Tuesday, December 31, 2013

George prepares to ring in the New Year

George is off to a New Year's party, and by the look of the mickey in his pocket, he's planning to tie one on.

As for the hat, it's battered even before the evening begins.

Monday, December 30, 2013

Whole lot of birds helped with this puzzle

This is a Charles Wysocki painting, with a lot of strange birds in it. It was pretty challenging, what with all the grass and stones, but the birds definitely helped.

This one took only two days; the other took three. But then for the Speckled Band puzzle, we didn't have a picture to work from.

The third and last of this season is a Renoir. I'm looking forward to that, but first, a well-earned day of rest doing other things.

Sunday, December 29, 2013

Most singular case, Watson

The first puzzle of the season was based on a Sherlock Holmes case, "The Adventure of the Speckled Band" by Sir Arthur Conan Doyle.

Some oddities here. If the room is that of Dr. Grimsby Roylott, as the top hat, safe, and pipe suggest, then why is there a woman's shawl on his chair? Also, what is that pair of spectacles doing on the floor? And why is the lantern in this room? Roylott's step-daughter Helen was the one who used it to signal Holmes and Watson the coast was clear.

But that's just the picture. An even stranger anomaly is the missing piece. In all my years of puzzling, I've never seen this before. Not only that but an extra piece, which is an almost duplicate of another piece, as shown below. What exactly happened at the jigsaw puzzle factory?  A comedian? A careless packer? A disgruntled employee? 'Tis a mystery indeed.

 

Friday, December 27, 2013

Car window reflects bare branches

The winter sunlight is rather weak.

Still, it's strong enough to reflect the beauty of the bare branches above in the window of this parked car on East Broadway.

The picture doesn't do it justice, but if you look carefully, you can see the branches reflected on the left side of the window.

Seen live, it was like a reflection in a clear pool.

Thursday, December 26, 2013

Grandview-Woodland houses

Old Grandview-Woodland is a neighbourhood full of beautiful houses.

Many of these are surrounded by lush mature gardens, still looking good for another green Christmas.

Wednesday, December 25, 2013

Merry Christmas to all in carols

Here are some of my favourite Christmas carols:

"Once in Royal David's City" is sung with incomparable beauty by a boys' choir at King's College Cambridge.

"Angels we Have Heard on High" (in Latin here) and "Here we Come a Wassailing" are two golden classics.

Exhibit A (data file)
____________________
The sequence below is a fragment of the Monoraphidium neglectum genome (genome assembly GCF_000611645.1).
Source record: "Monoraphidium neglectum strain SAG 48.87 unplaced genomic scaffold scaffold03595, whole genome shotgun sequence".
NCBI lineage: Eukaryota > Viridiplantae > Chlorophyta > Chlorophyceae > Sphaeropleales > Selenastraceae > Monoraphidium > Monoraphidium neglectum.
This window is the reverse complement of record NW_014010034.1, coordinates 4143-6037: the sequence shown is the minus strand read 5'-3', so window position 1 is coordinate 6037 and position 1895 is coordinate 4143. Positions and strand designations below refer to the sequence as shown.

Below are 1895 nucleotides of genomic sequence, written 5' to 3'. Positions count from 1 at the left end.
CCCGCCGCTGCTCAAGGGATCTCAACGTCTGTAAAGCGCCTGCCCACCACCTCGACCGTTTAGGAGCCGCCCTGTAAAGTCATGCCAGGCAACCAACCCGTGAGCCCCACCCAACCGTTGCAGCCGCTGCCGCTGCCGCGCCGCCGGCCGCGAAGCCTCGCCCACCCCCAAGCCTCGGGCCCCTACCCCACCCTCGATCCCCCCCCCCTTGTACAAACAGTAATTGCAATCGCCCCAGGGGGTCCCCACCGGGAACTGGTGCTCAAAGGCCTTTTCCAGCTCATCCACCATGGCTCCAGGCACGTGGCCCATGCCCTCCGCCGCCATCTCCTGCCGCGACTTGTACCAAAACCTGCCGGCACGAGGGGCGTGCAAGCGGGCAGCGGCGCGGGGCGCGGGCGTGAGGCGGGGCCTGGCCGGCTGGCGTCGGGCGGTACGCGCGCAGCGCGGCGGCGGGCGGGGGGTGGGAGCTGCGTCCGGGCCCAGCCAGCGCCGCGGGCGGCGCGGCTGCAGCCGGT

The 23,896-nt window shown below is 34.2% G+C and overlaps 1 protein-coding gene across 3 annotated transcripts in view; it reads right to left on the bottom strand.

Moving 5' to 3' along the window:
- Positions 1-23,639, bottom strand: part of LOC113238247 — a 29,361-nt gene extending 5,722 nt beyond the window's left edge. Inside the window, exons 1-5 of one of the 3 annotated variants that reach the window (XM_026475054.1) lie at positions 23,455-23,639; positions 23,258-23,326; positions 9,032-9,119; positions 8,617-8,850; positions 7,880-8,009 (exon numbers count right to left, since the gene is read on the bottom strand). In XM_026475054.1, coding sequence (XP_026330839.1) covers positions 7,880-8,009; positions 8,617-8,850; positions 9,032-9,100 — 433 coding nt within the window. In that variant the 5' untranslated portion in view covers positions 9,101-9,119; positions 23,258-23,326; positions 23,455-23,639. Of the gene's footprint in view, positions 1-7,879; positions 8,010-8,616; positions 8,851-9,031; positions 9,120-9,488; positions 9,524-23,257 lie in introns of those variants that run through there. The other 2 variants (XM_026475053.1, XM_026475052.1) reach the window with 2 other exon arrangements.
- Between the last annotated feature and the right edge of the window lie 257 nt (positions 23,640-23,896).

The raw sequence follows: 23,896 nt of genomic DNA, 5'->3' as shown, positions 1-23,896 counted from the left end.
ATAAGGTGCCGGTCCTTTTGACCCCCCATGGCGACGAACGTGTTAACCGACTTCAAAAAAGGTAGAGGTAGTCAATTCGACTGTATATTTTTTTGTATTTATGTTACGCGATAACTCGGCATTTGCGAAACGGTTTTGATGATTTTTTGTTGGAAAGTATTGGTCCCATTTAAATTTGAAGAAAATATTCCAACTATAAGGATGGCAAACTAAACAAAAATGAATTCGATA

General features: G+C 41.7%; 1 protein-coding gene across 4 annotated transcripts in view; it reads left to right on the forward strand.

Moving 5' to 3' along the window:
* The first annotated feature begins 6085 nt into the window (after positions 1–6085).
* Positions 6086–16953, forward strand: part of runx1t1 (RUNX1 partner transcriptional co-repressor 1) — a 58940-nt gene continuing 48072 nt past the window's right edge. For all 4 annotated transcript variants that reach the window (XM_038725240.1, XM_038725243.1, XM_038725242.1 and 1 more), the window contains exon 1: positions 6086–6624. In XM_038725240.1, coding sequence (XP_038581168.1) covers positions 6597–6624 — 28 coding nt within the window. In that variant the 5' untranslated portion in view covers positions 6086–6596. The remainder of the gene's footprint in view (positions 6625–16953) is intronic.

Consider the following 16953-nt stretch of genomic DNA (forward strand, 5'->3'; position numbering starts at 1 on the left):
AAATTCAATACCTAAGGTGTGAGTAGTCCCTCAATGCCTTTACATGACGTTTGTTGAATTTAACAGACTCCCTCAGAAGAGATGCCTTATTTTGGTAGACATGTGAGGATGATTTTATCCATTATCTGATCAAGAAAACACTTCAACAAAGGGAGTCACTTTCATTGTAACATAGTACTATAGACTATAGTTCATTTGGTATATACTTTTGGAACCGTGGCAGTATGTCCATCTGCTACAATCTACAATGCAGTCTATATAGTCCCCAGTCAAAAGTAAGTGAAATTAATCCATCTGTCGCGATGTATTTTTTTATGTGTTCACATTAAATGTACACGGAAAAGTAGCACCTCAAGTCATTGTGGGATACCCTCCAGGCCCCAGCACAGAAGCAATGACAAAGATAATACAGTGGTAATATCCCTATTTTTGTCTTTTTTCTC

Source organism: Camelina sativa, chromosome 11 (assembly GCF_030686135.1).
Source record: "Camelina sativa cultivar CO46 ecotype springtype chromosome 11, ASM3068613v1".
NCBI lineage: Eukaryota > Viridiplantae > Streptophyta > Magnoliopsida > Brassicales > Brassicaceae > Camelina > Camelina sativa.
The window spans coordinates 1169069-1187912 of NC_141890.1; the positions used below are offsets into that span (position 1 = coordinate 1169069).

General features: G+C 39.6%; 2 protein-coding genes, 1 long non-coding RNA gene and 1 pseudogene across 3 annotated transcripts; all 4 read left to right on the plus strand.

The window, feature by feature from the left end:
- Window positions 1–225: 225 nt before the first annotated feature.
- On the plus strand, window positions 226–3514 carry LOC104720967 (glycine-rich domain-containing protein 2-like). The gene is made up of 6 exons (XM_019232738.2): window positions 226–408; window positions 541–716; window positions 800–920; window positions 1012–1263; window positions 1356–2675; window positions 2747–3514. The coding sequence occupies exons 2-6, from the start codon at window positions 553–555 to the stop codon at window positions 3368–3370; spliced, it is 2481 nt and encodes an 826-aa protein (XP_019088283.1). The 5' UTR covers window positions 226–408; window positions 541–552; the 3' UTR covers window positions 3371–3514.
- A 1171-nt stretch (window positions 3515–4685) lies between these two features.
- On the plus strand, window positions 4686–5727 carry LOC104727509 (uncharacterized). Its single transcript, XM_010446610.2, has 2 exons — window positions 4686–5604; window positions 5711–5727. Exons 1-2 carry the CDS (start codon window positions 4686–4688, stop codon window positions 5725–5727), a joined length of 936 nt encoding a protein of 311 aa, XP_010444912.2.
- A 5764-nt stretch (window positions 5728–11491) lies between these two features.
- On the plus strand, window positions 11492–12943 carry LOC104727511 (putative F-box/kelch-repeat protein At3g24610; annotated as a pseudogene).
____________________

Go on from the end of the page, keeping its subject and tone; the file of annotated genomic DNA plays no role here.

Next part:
"The Huron Carol"  can be heard here in Wendat (or Huron) as well as French and English.

"Joy to the World" and "Carol of the Bells" are lovely too. Choir leader extraordinaire Grenville Jones and The Silver Ring Choir of Bath sing these beautifully on a Christmas CD I got at their concert in Vancouver a few years back.

So many carols to recall. "Il est ne le divin enfant" is another great favourite, sung here by Siouxie and the Banshees. Then there is "The Holly and the Ivy," which harks back to the middle ages and earlier, alluding to the apparent magical properties of the plants that remained green through the darkest days of winter.

A bit of the history of the history of carols and the custom of carolling can be seen here

Favourite local choirs include the hundred-strong Vancouver Welsh Men's Choir (whose members are from all over, not just Wales), the Lyric Singers (of Boar's Head Madrigal Dinner fame) and Marcus Moseley's incredible Chorale.

One New Year's resolution already made: next year I'm joining a choir.

Tuesday, December 24, 2013

Amaryllis promise fulfilled

The long-awaited amaryllis turned out to be a surprise.

Instead of being dark pink or red, as expected, it came out white tinged with very pale pink.

Just a reminder that life is not always as expected, but it's important to embrace what we get and see the beauty in that.

May all enjoy the peace and beauty of the Christmas season.

Monday, December 23, 2013

People's Co-op Bookstore ready for the Toonie Bin

Perhaps this settles the matter about how to spell toonie. Not twonie.

This bookstore is an old Vancouver institution. It seems to me that back in the sixties, People's Co-op Bookstore was once located on Pender.

That would be near the venerable and famous antiquarian book dealer Macleod's Books, which was written up in 2011 in Macleans.

But I might be wrong. This current location on Commercial has long been People's home.

Sunday, December 22, 2013

Narcissus blooms in defiance of deep midwinter